What makes you sweat so much?

Sweating helps to keep our body cool, keep our skin moist and helps fight bacteria that come in contact with your skin.

When we sweat, the fluid that is released from the millions of skin pores. As sweat evaporates, it takes heat from the skin surface which causes a decrease in total effective body temperature.

Many infections like flu or tonsillitis body, causing fever as the body tries to fight microbial attack, but also uses sweat to help restore normal body temperature.

We have two types of sweat glands, some stimulated into action by a fever, while others respond to emotion.

One type, called apocrine glands, found mainly in the armpits, nipples and genital area. They are present at birth but do not function until puberty. These sweat glands respond to strong emotions, from anger and fear of sexual stimulation.

The second type, called Eccrine glands, causing us to sweat when we are hot.

Most people have about 2-4000000 sweat glands in their bodies. Women have more sweat glands than men, but men are usually more active, which is why they generally sweatier.

What causes excessive sweating?

In a quiet normal day we loose at least half a liter of water with the so-called sweat "instinctive."

In severe conditions, we can easily lose more than 2 liters of sweat in 24 hours.

A condition called hyperhidrosis causing excessive sweating, especially in densely populated parts of the body's sweat glands like the armpits, soles of the feet, palms of the face, hands and nipples. In severely affected areas moist at all times and can not sweat rash. Nearly one in five of us are affected by hyperhidrosis to some extent or another. The most common type of hyperhidrosis is unknown cause, usually begins at puberty and disappears from the early 30's.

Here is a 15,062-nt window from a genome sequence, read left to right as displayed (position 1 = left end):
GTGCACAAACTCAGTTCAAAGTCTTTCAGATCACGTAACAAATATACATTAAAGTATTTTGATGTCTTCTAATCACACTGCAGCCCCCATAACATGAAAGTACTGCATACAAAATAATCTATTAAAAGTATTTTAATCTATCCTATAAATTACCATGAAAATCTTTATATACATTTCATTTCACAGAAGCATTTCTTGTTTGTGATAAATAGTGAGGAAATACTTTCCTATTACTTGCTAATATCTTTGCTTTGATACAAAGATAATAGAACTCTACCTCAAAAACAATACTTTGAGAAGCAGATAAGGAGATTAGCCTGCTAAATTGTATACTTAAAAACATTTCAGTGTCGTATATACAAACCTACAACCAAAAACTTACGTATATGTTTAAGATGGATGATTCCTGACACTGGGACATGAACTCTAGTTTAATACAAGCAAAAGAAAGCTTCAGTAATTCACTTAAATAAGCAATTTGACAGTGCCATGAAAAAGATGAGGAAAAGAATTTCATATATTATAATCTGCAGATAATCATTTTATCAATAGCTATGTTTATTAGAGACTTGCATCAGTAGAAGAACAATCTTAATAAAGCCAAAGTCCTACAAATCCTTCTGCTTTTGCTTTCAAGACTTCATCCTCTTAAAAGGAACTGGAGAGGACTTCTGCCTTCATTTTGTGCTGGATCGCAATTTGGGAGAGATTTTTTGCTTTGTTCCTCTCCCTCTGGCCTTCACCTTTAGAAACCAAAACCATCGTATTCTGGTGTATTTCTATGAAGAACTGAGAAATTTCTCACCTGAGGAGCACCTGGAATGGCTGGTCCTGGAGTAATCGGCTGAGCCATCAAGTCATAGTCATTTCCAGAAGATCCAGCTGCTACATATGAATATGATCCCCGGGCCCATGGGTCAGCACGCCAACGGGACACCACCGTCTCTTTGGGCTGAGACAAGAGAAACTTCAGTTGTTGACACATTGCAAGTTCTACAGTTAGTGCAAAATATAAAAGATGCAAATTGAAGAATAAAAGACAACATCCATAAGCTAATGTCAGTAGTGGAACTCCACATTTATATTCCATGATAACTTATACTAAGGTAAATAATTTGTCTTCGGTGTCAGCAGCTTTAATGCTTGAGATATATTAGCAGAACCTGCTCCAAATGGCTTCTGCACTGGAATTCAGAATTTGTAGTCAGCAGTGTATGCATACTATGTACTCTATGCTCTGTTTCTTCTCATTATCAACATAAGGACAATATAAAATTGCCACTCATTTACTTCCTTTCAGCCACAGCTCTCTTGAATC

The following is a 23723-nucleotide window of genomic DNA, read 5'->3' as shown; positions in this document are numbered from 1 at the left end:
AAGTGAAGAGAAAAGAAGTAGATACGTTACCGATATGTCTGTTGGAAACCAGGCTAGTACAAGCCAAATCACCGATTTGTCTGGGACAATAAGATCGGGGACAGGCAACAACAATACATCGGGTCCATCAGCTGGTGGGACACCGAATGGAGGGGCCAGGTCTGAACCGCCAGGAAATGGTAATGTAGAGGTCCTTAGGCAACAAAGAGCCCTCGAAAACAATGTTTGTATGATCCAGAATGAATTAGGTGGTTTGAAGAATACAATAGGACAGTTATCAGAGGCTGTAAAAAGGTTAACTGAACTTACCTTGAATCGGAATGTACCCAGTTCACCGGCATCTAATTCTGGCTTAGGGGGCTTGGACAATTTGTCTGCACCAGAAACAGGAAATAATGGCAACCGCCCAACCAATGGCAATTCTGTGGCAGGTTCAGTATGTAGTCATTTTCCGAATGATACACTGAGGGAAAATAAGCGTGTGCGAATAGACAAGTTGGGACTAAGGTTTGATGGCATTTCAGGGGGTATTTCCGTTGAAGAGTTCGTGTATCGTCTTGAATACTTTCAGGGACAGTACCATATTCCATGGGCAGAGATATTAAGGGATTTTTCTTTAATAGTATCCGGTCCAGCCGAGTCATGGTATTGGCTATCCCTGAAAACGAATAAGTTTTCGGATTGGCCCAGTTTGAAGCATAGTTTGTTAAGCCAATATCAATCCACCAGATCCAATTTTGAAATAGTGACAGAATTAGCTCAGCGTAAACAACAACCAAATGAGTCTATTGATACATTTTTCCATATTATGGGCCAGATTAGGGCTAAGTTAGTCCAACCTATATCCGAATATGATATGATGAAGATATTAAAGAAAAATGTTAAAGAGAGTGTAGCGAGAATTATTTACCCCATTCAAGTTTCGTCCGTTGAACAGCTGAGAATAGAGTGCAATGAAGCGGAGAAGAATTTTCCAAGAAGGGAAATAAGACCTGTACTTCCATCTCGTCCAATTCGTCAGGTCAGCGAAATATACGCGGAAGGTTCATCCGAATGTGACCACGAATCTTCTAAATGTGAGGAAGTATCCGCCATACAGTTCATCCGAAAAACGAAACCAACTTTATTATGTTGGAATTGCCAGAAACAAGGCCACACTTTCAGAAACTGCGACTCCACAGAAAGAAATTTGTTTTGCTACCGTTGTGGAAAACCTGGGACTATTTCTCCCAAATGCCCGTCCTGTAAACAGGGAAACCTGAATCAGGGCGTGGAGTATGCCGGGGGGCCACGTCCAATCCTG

Thyrotoxicosis caused by an overactive thyroid gland, causing the body's metabolic rate increases to thereby increase body temperature. To cool the body down the excessive sweating.

Hypoglycemia - or low blood sugar - often causes excessive sweating. When sugar levels drop, the body produces additional adrenaline to increase blood circulation and stimulates the central regulate body heat.

Menopause is a time of life when excessive sweating and skin flushing can be a problem. This results from decreased levels of estrogen in women as the ovaries stop functioning.

Changes in the body in a certain stage of life can result in excessive sweating, such as in adolescence, excessive sweating often affects the feet and hands, which can be permanently wet, how teens confused! Fortunately, steps after puberty is passed.

Menopause is another time in life when excessive sweating and skin flushing can be a problem. This results from decreased levels of estrogen in women as the ovaries stop functioning.

Infection, some medications and stressful situations can cause excessive sweating.

Excessive sweating can be caused by substances that trigger a set of mechanisms to respond to body heat, such as alcohol, caffeine in coffee, tea and cola drinks, and even a simple aspirin.
Excessive sweating can be controlled?

Excessive sweating can stain and ruin clothes. It also can be a breeding ground for bacteria, resulting in body odor, especially in warm moist parts of the body such as armpits and groin area.

Is there something you can do about excessive sweating? regular antiperspirant deodorant and may not be effective in some cases, but the stronger can be purchased at pharmacies or taken with NHS prescription.

Anyone who is suffering from excessive sweating have to give special attention to personal hygiene and wear clothes and shoes made from cotton, linen wool, and leather, not synthetic materials.

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